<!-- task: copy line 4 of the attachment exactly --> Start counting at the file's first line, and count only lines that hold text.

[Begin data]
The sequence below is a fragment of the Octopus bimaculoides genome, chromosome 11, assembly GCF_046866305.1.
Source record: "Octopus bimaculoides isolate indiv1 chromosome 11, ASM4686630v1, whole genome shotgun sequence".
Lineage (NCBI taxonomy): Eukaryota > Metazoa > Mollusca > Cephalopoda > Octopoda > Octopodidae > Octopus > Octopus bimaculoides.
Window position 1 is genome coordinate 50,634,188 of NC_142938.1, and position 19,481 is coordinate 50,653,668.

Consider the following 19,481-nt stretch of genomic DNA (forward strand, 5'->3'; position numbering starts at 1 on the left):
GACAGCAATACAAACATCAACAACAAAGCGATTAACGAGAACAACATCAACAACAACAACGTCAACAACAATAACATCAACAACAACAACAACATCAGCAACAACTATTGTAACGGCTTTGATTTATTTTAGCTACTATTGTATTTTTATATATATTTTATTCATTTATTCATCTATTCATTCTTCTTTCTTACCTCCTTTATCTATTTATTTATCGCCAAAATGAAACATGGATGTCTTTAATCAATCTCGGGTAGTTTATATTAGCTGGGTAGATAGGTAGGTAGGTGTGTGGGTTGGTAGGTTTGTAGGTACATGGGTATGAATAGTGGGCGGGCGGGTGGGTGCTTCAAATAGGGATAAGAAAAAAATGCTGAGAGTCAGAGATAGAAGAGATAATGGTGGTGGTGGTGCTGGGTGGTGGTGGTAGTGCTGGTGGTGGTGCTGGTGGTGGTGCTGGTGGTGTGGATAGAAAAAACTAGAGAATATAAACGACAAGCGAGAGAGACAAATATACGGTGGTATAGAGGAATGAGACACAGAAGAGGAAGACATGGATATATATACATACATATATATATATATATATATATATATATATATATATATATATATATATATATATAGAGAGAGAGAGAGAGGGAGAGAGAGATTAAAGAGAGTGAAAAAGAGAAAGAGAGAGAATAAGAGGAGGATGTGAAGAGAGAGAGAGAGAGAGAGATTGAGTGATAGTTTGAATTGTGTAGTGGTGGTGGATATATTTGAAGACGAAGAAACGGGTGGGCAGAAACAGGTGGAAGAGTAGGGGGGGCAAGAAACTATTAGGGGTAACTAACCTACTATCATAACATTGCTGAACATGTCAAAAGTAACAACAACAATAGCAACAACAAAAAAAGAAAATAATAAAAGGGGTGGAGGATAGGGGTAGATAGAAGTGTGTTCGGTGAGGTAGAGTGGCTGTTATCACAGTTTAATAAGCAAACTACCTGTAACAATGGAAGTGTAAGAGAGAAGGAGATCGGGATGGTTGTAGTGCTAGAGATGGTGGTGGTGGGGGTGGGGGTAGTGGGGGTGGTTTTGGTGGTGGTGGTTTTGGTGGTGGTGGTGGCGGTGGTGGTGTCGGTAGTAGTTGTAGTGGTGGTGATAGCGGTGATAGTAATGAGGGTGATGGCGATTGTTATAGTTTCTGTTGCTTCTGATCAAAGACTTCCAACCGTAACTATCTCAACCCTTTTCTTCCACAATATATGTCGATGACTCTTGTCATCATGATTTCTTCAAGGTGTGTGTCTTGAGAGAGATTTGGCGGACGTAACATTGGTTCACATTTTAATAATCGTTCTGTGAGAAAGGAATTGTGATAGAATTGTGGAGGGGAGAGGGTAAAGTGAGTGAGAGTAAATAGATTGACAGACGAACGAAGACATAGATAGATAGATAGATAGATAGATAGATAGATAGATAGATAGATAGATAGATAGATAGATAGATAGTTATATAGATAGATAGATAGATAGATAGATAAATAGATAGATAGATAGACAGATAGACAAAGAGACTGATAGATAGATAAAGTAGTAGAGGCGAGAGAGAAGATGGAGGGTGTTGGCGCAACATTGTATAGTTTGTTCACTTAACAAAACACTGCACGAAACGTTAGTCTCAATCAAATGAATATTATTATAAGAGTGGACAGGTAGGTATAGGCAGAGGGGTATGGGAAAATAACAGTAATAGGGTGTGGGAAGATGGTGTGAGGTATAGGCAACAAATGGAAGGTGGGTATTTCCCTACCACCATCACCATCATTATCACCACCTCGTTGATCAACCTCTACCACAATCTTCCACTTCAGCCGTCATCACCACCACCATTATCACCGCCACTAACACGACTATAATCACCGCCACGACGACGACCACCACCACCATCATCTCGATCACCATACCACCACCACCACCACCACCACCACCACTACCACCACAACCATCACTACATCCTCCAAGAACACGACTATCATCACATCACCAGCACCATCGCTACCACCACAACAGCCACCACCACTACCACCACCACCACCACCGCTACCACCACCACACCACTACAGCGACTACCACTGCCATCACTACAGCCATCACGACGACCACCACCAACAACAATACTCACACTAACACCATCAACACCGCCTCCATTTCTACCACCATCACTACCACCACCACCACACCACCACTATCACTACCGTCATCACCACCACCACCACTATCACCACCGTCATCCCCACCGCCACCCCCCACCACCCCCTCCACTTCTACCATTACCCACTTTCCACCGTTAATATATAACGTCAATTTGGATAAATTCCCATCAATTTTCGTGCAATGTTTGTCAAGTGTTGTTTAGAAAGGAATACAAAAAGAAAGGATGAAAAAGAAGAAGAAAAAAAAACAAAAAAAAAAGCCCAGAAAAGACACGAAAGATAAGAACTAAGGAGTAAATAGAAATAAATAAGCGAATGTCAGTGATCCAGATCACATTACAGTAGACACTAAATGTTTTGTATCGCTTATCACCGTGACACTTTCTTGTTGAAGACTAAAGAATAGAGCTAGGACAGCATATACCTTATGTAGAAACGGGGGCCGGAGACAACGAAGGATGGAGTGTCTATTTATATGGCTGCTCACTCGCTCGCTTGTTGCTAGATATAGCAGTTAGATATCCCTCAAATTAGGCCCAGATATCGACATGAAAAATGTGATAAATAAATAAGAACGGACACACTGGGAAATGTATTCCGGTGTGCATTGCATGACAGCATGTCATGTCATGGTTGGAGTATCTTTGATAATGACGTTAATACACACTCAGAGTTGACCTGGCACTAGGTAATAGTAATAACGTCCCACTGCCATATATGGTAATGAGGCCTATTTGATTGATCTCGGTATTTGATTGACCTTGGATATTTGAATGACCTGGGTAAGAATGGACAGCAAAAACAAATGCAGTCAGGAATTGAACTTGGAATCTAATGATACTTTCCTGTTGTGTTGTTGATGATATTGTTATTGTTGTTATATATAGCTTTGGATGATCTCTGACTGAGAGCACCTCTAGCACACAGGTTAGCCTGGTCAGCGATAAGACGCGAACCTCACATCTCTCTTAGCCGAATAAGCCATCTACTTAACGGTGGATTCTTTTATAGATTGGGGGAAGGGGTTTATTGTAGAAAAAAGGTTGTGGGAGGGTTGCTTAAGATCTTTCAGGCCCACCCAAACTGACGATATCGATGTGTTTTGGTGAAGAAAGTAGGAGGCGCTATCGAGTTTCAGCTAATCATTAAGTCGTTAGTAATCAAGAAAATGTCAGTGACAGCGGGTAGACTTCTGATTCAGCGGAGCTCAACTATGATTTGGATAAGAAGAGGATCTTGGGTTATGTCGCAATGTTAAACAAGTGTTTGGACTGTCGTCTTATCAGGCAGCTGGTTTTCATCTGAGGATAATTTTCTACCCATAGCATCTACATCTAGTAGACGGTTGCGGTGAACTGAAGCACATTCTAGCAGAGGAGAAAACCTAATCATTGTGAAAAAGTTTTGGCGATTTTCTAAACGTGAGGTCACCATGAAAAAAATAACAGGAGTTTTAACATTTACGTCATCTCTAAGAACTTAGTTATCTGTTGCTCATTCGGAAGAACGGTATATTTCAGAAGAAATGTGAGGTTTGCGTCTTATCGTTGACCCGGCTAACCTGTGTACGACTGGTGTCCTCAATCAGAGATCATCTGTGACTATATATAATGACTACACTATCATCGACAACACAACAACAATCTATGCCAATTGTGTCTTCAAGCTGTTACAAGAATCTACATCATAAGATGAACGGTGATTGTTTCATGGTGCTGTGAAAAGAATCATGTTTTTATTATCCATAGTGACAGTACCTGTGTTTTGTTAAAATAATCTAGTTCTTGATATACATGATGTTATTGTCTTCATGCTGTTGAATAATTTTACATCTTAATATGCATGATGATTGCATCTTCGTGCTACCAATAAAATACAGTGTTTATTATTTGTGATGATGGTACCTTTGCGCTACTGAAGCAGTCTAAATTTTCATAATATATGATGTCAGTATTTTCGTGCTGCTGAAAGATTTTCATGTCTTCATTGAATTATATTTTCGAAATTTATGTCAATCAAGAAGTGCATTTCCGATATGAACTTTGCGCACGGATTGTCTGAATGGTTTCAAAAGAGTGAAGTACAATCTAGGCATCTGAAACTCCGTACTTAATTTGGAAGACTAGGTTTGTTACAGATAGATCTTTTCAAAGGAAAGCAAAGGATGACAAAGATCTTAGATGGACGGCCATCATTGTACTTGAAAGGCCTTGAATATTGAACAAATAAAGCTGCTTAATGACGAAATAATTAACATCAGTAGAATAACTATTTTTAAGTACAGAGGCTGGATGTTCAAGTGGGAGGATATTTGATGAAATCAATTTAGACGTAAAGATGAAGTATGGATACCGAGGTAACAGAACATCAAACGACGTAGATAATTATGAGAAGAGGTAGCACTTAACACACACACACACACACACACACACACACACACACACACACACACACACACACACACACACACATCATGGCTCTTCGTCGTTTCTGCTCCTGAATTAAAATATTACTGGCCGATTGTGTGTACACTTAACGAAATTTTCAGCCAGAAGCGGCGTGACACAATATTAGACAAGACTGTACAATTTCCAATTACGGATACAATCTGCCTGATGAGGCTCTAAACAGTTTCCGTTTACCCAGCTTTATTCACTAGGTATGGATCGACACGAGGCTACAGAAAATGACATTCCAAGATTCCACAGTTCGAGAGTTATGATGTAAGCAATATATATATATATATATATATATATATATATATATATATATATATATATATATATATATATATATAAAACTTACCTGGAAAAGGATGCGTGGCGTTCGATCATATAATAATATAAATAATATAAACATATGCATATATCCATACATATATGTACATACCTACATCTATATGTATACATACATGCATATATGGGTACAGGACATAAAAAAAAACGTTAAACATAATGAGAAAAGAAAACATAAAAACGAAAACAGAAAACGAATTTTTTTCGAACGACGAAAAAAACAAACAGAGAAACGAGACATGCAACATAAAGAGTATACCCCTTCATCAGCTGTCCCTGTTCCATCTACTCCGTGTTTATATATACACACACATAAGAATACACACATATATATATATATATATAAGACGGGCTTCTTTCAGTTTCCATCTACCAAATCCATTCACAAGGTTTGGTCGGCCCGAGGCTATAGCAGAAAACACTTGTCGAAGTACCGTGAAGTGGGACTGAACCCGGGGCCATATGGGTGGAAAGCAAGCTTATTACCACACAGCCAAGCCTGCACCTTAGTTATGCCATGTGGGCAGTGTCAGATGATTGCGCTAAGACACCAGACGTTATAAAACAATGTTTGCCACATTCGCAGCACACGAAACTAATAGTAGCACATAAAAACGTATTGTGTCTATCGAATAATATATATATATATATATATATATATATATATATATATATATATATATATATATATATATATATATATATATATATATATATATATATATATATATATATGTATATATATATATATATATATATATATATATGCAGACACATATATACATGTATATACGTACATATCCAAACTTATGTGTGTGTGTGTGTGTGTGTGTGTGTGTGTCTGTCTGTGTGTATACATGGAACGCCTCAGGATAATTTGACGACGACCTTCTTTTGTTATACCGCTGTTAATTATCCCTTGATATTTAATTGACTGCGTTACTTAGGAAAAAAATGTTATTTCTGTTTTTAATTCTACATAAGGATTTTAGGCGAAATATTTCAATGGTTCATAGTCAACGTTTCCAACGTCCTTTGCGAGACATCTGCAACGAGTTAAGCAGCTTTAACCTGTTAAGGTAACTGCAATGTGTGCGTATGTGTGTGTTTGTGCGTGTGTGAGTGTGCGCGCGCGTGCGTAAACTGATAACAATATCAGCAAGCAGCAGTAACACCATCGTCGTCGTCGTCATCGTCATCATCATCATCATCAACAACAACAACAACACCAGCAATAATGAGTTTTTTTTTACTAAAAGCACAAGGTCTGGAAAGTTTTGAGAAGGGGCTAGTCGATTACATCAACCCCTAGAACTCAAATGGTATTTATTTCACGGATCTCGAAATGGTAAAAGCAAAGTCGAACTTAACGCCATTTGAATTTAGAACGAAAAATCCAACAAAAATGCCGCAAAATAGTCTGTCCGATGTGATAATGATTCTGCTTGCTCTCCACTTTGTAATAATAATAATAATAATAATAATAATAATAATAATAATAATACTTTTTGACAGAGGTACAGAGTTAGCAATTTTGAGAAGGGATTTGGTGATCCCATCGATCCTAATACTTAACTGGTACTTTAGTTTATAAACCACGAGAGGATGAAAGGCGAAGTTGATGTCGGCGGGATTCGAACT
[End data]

Window position 1 is genome coordinate 50,634,188 of NC_142938.1, and position 19,481 is coordinate 50,653,668.